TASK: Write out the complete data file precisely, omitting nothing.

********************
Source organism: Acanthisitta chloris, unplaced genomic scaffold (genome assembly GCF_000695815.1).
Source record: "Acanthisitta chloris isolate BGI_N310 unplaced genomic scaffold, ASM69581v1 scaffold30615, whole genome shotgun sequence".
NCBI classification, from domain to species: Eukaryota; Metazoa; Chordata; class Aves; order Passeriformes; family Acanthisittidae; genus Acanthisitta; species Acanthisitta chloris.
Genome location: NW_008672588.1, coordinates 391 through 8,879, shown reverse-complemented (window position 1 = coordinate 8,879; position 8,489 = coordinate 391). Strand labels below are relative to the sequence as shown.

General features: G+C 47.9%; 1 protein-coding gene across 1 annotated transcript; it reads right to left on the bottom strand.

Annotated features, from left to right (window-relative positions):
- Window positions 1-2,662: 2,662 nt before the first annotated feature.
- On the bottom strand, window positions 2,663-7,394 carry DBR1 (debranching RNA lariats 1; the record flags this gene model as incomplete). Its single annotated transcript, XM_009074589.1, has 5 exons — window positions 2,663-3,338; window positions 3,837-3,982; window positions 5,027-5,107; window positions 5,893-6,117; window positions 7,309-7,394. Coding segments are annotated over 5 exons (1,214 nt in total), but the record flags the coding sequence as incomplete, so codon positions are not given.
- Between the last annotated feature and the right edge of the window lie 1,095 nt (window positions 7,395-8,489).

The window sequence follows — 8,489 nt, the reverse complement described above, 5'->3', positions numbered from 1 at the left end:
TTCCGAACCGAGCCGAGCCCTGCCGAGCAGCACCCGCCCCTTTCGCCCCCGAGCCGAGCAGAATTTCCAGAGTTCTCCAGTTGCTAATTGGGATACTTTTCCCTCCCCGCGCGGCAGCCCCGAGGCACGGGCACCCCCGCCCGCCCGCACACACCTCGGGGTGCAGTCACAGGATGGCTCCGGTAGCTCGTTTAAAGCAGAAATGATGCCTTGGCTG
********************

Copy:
Source organism: Acanthisitta chloris, unplaced genomic scaffold (genome assembly GCF_000695815.1).
Source record: "Acanthisitta chloris isolate BGI_N310 unplaced genomic scaffold, ASM69581v1 scaffold30615, whole genome shotgun sequence".
NCBI classification, from domain to species: Eukaryota; Metazoa; Chordata; class Aves; order Passeriformes; family Acanthisittidae; genus Acanthisitta; species Acanthisitta chloris.
Genome location: NW_008672588.1, coordinates 391 through 8,879, shown reverse-complemented (window position 1 = coordinate 8,879; position 8,489 = coordinate 391). Strand labels below are relative to the sequence as shown.

General features: G+C 47.9%; 1 protein-coding gene across 1 annotated transcript; it reads right to left on the bottom strand.

Annotated features, from left to right (window-relative positions):
- Window positions 1-2,662: 2,662 nt before the first annotated feature.
- On the bottom strand, window positions 2,663-7,394 carry DBR1 (debranching RNA lariats 1; the record flags this gene model as incomplete). Its single annotated transcript, XM_009074589.1, has 5 exons — window positions 2,663-3,338; window positions 3,837-3,982; window positions 5,027-5,107; window positions 5,893-6,117; window positions 7,309-7,394. Coding segments are annotated over 5 exons (1,214 nt in total), but the record flags the coding sequence as incomplete, so codon positions are not given.
- Between the last annotated feature and the right edge of the window lie 1,095 nt (window positions 7,395-8,489).

The window sequence follows — 8,489 nt, the reverse complement described above, 5'->3', positions numbered from 1 at the left end:
TTCCGAACCGAGCCGAGCCCTGCCGAGCAGCACCCGCCCCTTTCGCCCCCGAGCCGAGCAGAATTTCCAGAGTTCTCCAGTTGCTAATTGGGATACTTTTCCCTCCCCGCGCGGCAGCCCCGAGGCACGGGCACCCCCGCCCGCCCGCACACACCTCGGGGTGCAGTCACAGGATGGCTCCGGTAGCTCGTTTAAAGCAGAAATGATGCCTTGGCTG